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Is Disease "Inheritance" More Random than Once Thought?

Random and frequent cellular deactivation of one of two gene copies could potentially change a genetic outcome
purple genome with one gold gene



© ISTOCKPHOTO/SUNAGATOV DMITRY

New research shows that cells often randomly deactivate one of a pair of gene copies or alleles, one of which they get from mom, the other from dad. This inactivation may potentially help explain why some children in a family may exhibit certain heritable disorders, whereas others do not.

Researchers at Massachusetts General Hospital (MGH) in Boston found that such disruptions may take place in as many as 1,000 genes in the autosomal genome (the part of our genetic repertoire that excludes sex cells), leading to different outcomes in the structures and levels of the proteins coded by these genes. These arbitrary alterations may, in some cases, clear a pathway for certain diseases such as Alzheimer's to manifest themselves.

"The general principle is that when a gene is turned on by a given cell or cell type that both alleles get expressed," says Harvard Medical School's Andrew Chess, a associate professor of medicine at MGH's Center for Human Genetic Research and co-author of the new study published in Science. "We've now found a large number of examples of an exception to that."

The finding could speak to more heterogeneity between individuals than can be accounted for by basic genetics. Though Chess and his colleagues do not know the mechanism by which alleles are silenced, the discovery that these events—called random monoallelic expression—occur so frequently suggests that epigenetic effects (influences on the activity of a gene that are not due directly to DNA mutations) may play a much more significant role in the development of some human diseases than previously believed.

Occurrences of allele inactivation are not new to researchers, although fewer than 1 percent of the genome undergoes a process called imprinting, in which an allele is transcribed into RNA and translated into a protein only if it comes from a specific parent. For instance, the IGF2 gene, which codes for the hormone insulinlike growth factor 2 in fetal liver cells, is only activated if it comes from the father. A version of monoallelic expression takes place in all female cells, where one of the two X chromosomes is randomly inactivated to eliminate redundancy. Genes that code for olfactory receptors, immunoglobulins (which produce antigens that trigger immune responses) and T cell receptors (that recognize antigens), also occur in populations of cells that express only one of their alleles, which actually results in a greater repertoire of antigens and receptors.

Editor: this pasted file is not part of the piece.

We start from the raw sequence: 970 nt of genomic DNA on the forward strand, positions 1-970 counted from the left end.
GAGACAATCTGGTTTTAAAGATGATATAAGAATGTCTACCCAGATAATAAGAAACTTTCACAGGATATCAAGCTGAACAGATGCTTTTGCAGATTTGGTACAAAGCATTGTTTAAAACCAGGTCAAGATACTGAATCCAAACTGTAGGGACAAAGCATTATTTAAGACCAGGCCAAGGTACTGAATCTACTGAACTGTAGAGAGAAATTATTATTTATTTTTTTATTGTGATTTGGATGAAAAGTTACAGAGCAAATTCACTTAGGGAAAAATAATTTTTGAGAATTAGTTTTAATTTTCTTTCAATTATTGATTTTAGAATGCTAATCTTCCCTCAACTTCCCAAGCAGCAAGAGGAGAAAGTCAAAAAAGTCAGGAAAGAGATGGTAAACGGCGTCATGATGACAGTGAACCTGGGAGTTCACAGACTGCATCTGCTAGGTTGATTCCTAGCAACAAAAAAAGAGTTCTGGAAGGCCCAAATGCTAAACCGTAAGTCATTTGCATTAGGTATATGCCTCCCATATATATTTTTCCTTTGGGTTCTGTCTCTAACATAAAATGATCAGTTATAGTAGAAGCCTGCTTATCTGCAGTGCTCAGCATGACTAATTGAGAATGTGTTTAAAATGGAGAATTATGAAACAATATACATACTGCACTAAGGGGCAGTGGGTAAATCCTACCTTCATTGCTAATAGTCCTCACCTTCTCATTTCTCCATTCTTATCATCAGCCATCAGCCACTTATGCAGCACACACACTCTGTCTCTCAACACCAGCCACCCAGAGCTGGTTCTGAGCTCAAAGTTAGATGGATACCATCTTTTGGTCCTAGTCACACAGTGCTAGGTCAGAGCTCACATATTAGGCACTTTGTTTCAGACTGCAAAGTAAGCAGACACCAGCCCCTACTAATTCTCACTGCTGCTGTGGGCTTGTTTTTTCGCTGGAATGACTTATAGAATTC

With the new work, the quantity of genes known to be vulnerable to this has ballooned to between 5 and 10 percent of the entire genome.

Chess's team took advantage of DNA microarray technology to survey the activity of certain gene variants in the genome of human B lymphocytes (white blood cells that, like T cells, help fight infection). By cataloguing point mutations in the genetic code, they could decipher when two different alleles were being transcribed from DNA into RNA (the template that provides the recipes to build specific proteins). They focused on a sample of just under 4,000 genes, nearly 400 of which appeared to undergo monoallelic expression.

Of those 400, several had previously been linked with human disorders, such as APP, the gene for amyloid beta precursor protein, which in excess quantities is believed to up the risk of Alzheimer's disease. Although no genes seemed immune to this process, researchers detected an abundance of cell receptor–coding genes in the mix. "The overabundance of receptors and other surface proteins suggests a role for monoallelic expression in each given cell's interactions with other nearby cells," the authors write in the Science paper.

Rolf Ohlsson, group leader of the mammalian epigenetics lab at Sweden's Uppsala University, wrote in an accompanying editorial that the findings may cause a shift in perspective on how scientists view illnesses believed to have a genetic component. "Anyone unfortunate enough to possess the 'wrong' set of monoallelically expressed genes might be susceptible to the earlier onset of a complex disease, such as Alzheimer's," his commentary read. "Considering the interplay among genotype, epigenotype and gene inactivation [these findings] will become more important in understanding developmental mechanisms and the penetrance of diseases in an individual as well as responses to medical treatments."

Next up: Chess says his lab will try to find triggers for monoallelic expression and probe whether genes can produce protein from one or both alleles at different times throughout a person's life span.

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